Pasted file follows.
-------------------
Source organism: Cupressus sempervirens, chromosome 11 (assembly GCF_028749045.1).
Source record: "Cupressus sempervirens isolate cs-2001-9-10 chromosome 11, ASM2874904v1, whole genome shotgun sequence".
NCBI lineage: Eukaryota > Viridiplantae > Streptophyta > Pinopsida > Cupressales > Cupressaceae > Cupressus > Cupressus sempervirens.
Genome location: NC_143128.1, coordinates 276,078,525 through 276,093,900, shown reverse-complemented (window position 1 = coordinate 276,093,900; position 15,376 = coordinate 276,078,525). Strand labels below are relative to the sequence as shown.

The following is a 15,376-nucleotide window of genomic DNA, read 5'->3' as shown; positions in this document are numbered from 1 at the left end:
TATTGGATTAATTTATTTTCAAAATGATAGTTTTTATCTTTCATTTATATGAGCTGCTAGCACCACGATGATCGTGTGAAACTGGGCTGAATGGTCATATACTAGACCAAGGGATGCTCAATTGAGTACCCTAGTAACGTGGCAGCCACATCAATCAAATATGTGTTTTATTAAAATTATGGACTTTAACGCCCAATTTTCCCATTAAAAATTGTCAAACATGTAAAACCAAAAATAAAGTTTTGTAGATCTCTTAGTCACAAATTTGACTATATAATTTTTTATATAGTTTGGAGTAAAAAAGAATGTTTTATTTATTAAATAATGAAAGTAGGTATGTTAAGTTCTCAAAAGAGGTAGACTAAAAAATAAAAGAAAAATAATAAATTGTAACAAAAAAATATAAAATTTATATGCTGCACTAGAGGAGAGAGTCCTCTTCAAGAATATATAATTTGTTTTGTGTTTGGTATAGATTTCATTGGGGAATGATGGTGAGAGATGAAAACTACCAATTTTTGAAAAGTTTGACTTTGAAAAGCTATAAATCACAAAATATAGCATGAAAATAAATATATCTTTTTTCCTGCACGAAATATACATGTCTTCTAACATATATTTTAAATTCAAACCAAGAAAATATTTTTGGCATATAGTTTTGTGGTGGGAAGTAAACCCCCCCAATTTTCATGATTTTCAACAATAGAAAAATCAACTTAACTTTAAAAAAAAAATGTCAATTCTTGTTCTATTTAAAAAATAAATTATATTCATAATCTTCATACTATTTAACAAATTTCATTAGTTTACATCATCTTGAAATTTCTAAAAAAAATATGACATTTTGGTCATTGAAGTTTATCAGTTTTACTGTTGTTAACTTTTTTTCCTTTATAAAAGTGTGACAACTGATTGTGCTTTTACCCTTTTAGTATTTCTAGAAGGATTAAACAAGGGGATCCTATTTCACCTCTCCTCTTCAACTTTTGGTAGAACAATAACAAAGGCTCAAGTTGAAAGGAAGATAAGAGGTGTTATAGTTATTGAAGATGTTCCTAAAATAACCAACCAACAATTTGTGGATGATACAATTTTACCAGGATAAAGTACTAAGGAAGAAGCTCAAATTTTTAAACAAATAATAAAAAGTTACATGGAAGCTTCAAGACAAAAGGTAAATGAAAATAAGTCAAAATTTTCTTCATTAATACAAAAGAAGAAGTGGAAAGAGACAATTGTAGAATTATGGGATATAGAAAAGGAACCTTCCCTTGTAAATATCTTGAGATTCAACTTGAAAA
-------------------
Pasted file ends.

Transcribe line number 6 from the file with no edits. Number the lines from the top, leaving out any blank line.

TATTGGATTAATTTATTTTCAAAATGATAGTTTTTATCTTTCATTTATATGAGCTGCTAGCACCACGATGATCGTGTGAAACTGGGCTGAATGGTCATATACTAGACCAAGGGATGCTCAATTGAGTACCCTAGTAACGTGGCAGCCACATCAATCAAATATGTGTTTTATTAAAATTATGGACTTTAACGCCCAATTTTCCCATTAAAAATTGTCAAACATGTAAAACCAAAAATAAAGTTTTGTAGATCTCTTAGTCACAAATTTGACTATATAATTTTTTATATAGTTTGGAGTAAAAAAGAATGTTTTATTTATTAAATAATGAAAGTAGGTATGTTAAGTTCTCAAAAGAGGTAGACTAAAAAATAAAAGAAAAATAATAAATTGTAACAAAAAAATATAAAATTTATATGCTGCACTAGAGGAGAGAGTCCTCTTCAAGAATATATAATTTGTTTTGTGTTTGGTATAGATTTCATTGGGGAATGATGGTGAGAGATGAAAACTACCAATTTTTGAAAAGTTTGACTTTGAAAAGCTATAAATCACAAAATATAGCATGAAAATAAATATATCTTTTTTCCTGCACGAAATATACATGTCTTCTAACATATATTTTAAATTCAAACCAAGAAAATATTTTTGGCATATAGTTTTGTGGTGGGAAGTAAACCCCCCCAATTTTCATGATTTTCAACAATAGAAAAATCAACTTAACTTTAAAAAAAAAATGTCAATTCTTGTTCTATTTAAAAAATAAATTATATTCATAATCTTCATACTATTTAACAAATTTCATTAGTTTACATCATCTTGAAATTTCTAAAAAAAATATGACATTTTGGTCATTGAAGTTTATCAGTTTTACTGTTGTTAACTTTTTTTCCTTTATAAAAGTGTGACAACTGATTGTGCTTTTACCCTTTTAGTATTTCTAGAAGGATTAAACAAGGGGATCCTATTTCACCTCTCCTCTTCAACTTTTGGTAGAACAATAACAAAGGCTCAAGTTGAAAGGAAGATAAGAGGTGTTATAGTTATTGAAGATGTTCCTAAAATAACCAACCAACAATTTGTGGATGATACAATTTTACCAGGATAAAGTACTAAGGAAGAAGCTCAAATTTTTAAACAAATAATAAAAAGTTACATGGAAGCTTCAAGACAAAAGGTAAATGAAAATAAGTCAAAATTTTCTTCATTAATACAAAAGAAGAAGTGGAAAGAGACAATTGTAGAATTATGGGATATAGAAAAGGAACCTTCCCTTGTAAATATCTTGAGATTCAACTTGAAAA